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Friday, June 21, 2013

Fire Safety at the Beach

Summer is here, the weather is beautiful and you're at the beach...  sounds like a perfect time to fire up the grill and then light up the night sky with legal-in-South-Carolina fireworks, right?  There's no question that flame-grilled local seafood or steaks, bottle rockets and sparklers are big parts of most Garden City and Surfside Beach vacations; however, failure to take proper precautions can turn your family's dream vacation into a very costly nightmare.
Each year, our area sees a number of close calls when it comes to fires, and occasionally the "close call" becomes a "five alarm."  A large oceanfront house in Long Bay Estates was badly burned last year to the point of being uninhabitable, and two of our rentals narrowly escaped the same fate this spring.  Fireworks acocunted for two of these (including the most serious,) while the other was attributed to an outdoor cooking accident.

How can you avoid this happening to you?  Well, for starters, never grill on decks, porches or underneath any part of the house or condo complex. Make sure all cookers or grills are at least 10 feet from any structures or landscaping (especially mulch or pinestraw!)  Make sure the heat source is extinguished or turned off before leaving the area, and never leave a grill or cooker unattended.  It is always important to have a hose handy in case something ignites, unless you're cooking with oil (deep frying, for example.)  In that case, NEVER extinguish an oil fire with water... only use an approved dry-source extinguisher. Most importantly, always be aware of your surroundings and keep children and anything flammable away from all heat sources.

Fireworks are a whole different ballgame, but the same general rule applies: always be aware of your surroundings.  NEVER light or shoot fireworks from porches, beach walkways or the sand dunes.  Most incidents we've seen have come from violations of this policy, and it's serious enough that we can (and will) evict you from your property if we catch you doing it.  If you're using fireworks with a "launcher" or "box" that remains after the fireworks themselves have been shot, always douse it with water prior to disposing of it.  (One of the worst incidents we've seen occurred when a guest carried a spent and seemingly cool launcher back under the house from the beach by hand, only to have it smolder overnight and light one of the pilings of an oceanfront house on fire.)  Always be aware of the wind, and wait for another night if the it's blowing off the water and back towards land.   Remember to always follow local ordinances and rules, copies of which can be found inside the Dunes Realty binder in your property.  Doing this (and using some good-old fashioned common sense) will keep your family safe and ensure a great vacation.

Fire Safety at the Beach

Friday, June 21, 2013

Summer is here, the weather is beautiful and you're at the beach...  sounds like a perfect time to fire up the grill and then light up the night sky with legal-in-South-Carolina fireworks, right?  There's no question that flame-grilled local seafood or steaks, bottle rockets and sparklers are big parts of most Garden City and Surfside Beach vacations; however, failure to take proper precautions can turn your family's dream vacation into a very costly nightmare.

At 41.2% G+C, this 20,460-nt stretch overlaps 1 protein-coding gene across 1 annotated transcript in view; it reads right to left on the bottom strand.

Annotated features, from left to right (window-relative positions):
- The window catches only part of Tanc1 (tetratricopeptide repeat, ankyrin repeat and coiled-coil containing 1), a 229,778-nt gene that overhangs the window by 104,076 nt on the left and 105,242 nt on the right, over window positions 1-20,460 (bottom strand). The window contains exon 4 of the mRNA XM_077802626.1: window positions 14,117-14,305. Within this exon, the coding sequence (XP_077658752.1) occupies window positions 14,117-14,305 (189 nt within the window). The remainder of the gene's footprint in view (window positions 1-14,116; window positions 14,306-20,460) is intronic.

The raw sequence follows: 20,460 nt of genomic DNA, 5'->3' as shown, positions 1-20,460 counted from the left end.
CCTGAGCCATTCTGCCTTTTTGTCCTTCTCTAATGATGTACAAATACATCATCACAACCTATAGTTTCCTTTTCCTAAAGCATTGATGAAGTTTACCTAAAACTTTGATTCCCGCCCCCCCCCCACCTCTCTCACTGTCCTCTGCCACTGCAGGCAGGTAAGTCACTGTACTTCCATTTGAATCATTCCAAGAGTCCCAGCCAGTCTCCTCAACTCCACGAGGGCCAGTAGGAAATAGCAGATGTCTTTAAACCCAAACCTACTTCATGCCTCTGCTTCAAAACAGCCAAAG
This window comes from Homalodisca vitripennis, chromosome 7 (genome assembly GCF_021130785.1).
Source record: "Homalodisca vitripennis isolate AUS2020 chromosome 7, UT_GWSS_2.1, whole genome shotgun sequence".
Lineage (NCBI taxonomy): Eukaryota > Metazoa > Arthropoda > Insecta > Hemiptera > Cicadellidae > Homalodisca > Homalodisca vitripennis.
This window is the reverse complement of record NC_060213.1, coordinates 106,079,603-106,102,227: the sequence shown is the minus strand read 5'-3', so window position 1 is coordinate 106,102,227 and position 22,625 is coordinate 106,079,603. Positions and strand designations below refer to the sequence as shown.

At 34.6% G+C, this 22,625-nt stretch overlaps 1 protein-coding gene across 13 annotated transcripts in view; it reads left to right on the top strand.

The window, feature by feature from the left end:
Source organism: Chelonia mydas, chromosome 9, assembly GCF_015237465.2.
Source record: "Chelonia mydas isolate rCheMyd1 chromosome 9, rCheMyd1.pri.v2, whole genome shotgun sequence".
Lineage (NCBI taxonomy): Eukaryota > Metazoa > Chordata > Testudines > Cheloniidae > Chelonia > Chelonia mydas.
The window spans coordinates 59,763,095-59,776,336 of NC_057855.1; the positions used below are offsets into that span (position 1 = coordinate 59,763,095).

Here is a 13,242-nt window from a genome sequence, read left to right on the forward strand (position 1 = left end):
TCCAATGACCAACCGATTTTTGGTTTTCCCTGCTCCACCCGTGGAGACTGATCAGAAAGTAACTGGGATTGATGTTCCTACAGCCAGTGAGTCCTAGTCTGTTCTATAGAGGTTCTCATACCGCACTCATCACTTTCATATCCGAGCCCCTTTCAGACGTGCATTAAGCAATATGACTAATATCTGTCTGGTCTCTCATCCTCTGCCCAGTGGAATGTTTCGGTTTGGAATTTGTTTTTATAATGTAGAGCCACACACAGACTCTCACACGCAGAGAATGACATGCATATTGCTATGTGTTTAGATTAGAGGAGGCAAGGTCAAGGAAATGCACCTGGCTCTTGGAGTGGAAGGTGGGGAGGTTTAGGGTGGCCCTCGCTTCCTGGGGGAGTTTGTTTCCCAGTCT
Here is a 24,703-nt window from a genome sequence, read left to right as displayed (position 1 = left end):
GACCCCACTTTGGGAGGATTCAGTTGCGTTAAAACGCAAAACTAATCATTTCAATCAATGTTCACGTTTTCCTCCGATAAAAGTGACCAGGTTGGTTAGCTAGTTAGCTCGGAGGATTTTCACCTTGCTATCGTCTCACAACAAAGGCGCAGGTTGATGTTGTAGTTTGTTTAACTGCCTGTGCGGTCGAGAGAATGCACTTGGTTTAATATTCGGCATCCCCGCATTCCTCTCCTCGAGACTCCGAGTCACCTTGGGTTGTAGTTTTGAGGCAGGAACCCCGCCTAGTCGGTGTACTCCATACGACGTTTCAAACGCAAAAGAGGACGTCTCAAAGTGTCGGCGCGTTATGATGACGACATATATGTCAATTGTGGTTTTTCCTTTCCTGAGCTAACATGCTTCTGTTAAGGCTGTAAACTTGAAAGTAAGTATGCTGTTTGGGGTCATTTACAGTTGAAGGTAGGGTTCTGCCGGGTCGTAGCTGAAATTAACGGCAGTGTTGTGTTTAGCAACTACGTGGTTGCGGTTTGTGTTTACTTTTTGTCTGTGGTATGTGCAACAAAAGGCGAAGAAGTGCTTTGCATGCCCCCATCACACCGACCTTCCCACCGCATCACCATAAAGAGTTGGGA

Each year, our area sees a number of close calls when it comes to fires, and occasionally the "close call" becomes a "five alarm."  A large oceanfront house in Long Bay Estates was badly burned last year to the point of being uninhabitable, and two of our rentals narrowly escaped the same fate this spring.  Fireworks acocunted for two of these (including the most serious,) while the other was attributed to an outdoor cooking accident.

How can you avoid this happening to you?  Well, for starters, never grill on decks, porches or underneath any part of the house or condo complex. Make sure all cookers or grills are at least 10 feet from any structures or landscaping (especially mulch or pinestraw!)  Make sure the heat source is extinguished or turned off before leaving the area, and never leave a grill or cooker unattended.  It is always important to have a hose handy in case something ignites, unless you're cooking with oil (deep frying, for example.)  In that case, NEVER extinguish an oil fire with water... only use an approved dry-source extinguisher. Most importantly, always be aware of your surroundings and keep children and anything flammable away from all heat sources.

Fireworks are a whole different ballgame, but the same general rule applies: always be aware of your surroundings.  NEVER light or shoot fireworks from porches, beach walkways or the sand dunes.  Most incidents we've seen have come from violations of this policy, and it's serious enough that we can (and will) evict you from your property if we catch you doing it.  If you're using fireworks with a "launcher" or "box" that remains after the fireworks themselves have been shot, always douse it with water prior to disposing of it.  (One of the worst incidents we've seen occurred when a guest carried a spent and seemingly cool launcher back under the house from the beach by hand, only to have it smolder overnight and light one of the pilings of an oceanfront house on fire.)  Always be aware of the wind, and wait for another night if the it's blowing off the water and back towards land.   Remember to always follow local ordinances and rules, copies of which can be found inside the Dunes Realty binder in your property.  Doing this (and using some good-old fashioned common sense) will keep your family safe and ensure a great vacation.